Whether it’s warranted or not, it’s almost a right of passage for Vassar students to complain about the All Campus Dining Center (ACDC). Climbing the steps to the Students’ Building, one may find oneself mentally sighing and thinking, “Pizza again, I suppose?”
The Food Committee is a group designed to address those ACDC woes, yet many do not take advantage of this resource. In the past, the group has done little to let campus know of their existence, and that is what they’re endeavoring to change now.
This group of about 13 students works to improve the dining experience at Vassar. They meet weekly, joined by Senior Director of Campus Dining Maureen King, and Director of Operations of Campus Dining Laura Leone. Meetaing with higher-ups in campus dining gives the group a direct way to communicate the concerns of Vassar students to those who have the authority to make changes.
Under the leadership this year of sophomore Sarah King ’16, the Food Committee has revamped its focus.
As chair, King said that, “My goals are very different from what past food committee goals have been…I think mine are a little more broad scope.”
With a lot of changes having already taken place, the committee’s plans this year are proving to be different from years’ past even though they are still just getting started. The group hopes that their new strategies will bring about noticeable positive change.
In order to accomplish these goals, the committee this year is newly broken into subcom mittees, with each assigned to a specific area. With this strategy, the intention is that more will get done with each student working on a specific issue.
One primary goal of the committee is to increase the influence of local foods in Vassar dining. That means making the student body more aware of that presence. This year has witnessed an increase in signs next to food in the Deece that advertise them as locally grown. Right now, for example, there is an abundance of apples in the dining hall because they’re in season for local farmers.
One of the subcommittees is devoted to focusing on these issues. Another subcommittee is focused on those with dietary restrictions such as vegetarian, vegan or gluten-free students. This year they are attempting to strike a balance and keep those both with and without these dietary restrictions satisfied with food selection.
The third subcommittee is dedicated to what is essentially public relations, getting the word out about the committee as well as connecting students more to the ACDC staff. This is a new concept that the committee hopes will get more students to give feedback about their dining experiences at Vassar .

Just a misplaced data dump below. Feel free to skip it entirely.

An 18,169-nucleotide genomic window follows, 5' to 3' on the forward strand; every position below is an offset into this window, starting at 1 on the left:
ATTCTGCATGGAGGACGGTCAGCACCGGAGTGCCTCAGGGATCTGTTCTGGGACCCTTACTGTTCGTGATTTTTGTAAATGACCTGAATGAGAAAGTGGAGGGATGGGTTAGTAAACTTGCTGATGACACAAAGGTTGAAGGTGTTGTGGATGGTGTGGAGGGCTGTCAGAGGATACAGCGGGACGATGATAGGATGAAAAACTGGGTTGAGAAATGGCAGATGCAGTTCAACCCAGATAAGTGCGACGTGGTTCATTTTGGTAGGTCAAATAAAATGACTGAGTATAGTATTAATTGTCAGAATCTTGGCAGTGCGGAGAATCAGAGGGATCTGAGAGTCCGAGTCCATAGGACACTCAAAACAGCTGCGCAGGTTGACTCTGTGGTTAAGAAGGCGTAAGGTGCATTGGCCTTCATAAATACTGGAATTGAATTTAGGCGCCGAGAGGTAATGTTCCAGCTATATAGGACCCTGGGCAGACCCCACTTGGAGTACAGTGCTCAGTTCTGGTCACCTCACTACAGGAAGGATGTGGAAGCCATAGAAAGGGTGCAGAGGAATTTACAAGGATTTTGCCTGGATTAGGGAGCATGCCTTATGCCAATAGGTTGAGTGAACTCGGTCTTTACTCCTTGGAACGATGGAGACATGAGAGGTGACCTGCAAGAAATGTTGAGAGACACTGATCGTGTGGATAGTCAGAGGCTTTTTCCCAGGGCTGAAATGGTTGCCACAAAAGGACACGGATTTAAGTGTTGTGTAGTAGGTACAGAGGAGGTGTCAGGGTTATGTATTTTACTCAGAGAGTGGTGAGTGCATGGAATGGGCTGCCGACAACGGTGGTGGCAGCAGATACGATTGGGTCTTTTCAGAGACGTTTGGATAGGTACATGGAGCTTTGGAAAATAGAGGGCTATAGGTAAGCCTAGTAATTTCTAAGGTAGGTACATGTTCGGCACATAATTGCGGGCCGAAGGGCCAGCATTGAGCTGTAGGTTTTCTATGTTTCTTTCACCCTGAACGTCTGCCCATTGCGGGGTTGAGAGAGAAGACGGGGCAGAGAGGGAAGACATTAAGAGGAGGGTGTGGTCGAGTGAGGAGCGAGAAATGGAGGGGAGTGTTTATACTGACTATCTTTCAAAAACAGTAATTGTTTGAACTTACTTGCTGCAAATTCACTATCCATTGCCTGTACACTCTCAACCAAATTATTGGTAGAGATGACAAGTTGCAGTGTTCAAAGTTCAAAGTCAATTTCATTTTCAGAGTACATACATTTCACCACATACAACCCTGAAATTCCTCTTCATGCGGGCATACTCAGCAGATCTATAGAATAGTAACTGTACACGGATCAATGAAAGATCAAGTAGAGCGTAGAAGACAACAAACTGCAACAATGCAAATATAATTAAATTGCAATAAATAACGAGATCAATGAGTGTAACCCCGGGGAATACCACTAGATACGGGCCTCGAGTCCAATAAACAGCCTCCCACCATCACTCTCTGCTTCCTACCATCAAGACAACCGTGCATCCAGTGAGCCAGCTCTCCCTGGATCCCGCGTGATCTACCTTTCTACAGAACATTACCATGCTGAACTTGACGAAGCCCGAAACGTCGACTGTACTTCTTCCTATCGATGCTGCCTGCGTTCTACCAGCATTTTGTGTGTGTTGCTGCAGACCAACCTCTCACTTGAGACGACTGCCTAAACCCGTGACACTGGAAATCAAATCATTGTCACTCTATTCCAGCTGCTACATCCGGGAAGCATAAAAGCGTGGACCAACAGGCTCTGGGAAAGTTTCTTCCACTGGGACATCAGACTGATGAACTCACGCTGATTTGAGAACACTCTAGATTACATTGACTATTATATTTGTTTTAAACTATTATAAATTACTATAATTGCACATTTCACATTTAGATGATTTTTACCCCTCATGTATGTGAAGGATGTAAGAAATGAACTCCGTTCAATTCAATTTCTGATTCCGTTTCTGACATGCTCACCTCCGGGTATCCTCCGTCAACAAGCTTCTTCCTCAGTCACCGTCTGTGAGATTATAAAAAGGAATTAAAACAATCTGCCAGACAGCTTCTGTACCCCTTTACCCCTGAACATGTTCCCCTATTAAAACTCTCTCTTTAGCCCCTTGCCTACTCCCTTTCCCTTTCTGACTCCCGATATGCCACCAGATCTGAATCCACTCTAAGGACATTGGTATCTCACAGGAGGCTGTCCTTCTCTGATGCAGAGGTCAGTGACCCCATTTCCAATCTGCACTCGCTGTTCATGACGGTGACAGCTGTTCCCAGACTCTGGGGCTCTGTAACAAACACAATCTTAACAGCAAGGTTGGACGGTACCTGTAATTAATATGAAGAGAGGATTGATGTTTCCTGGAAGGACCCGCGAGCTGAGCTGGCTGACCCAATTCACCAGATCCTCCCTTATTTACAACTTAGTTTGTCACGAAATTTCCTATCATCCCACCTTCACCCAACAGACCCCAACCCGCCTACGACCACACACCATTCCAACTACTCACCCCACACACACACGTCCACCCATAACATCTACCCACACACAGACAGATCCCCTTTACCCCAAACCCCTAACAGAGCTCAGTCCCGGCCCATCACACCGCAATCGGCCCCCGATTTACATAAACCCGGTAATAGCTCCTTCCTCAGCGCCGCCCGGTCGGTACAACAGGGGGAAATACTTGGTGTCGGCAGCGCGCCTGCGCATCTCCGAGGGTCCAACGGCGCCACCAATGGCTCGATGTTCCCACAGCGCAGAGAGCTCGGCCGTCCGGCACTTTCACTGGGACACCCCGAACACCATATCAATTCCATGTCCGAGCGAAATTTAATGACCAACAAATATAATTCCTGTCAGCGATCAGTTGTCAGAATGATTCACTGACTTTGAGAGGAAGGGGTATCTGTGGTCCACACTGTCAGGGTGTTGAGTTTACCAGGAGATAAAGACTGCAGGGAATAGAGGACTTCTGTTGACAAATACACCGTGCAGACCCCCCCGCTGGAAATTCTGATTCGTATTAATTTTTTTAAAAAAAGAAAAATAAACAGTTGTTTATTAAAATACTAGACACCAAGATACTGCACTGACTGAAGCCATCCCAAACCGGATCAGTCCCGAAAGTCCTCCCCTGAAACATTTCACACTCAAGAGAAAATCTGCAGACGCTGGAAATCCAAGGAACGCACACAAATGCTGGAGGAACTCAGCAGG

The group has a lot planned this year in order to do this, including study breaks, tabling, meet and greets and a variety of other events.
King admitted that after serving one year on the Food Committee, “I think the only problem I saw last year was that not that many people knew food committee existed. And it’s really important if we’re supposed to be a voice for the campus that people know that we’re around. And so that’s why that’s one of my more major goals is to make sure that people know that we exist.”
Aside from these goals, the committee also expresses specific concerns from Vassar students. One of the primary ways this is done is through face-to-face interaction. The Food Committee members are specifically selected so that there is at least one representative of each house as well as at least one representative of each class. This makes the committee members more accessible to students.
However, this year the committee has also unveiled a new way for students to give their feedback. Anyone who wants to comment on the food at Vassar can now visit vassarfoodfeedback.wordpress.com to do so. The website has so far proven to be a constructive space for compliments, suggestions, or complaints about Vassar food.
One issue that the food committee deals with is food or ingredient scarcity. In these cases, the Food Committee serve as the facilitators. They hear the complaints and take it to the Deece employees, who were able to fix it quickly, before any significant problems can arise.
The Food Committee deals with situations like this all the time. Their whole purpose is to make dining better for Vassar students, and they have the connections to campus dining that can make it happen. And the campus dining management is eager to help.
According to King, “The managers themselves take everything and implement it. They listen, and they are very willing to work with the campus for what they want because that’s why they’re here.”
Freshman member Molly James ’17 is excited about her new position on the committee and hopeful for the possibilities ahead. She explained the nature of the committee.
“It’s mostly just like a dialogue between the people who make our food and the people who are consuming it. It can be used in a lot of different ways to help the Vassar community,” she said.
If the group is successful in their endeavors this year, all Vassar students will be hearing more from the Food Committee. Then, hopefully, for every student fretting over the green beans being undercooked, or lamenting the fact that tater tots are a tragic scarcity, he or she will know that there is a place in which his or her voice can be heard.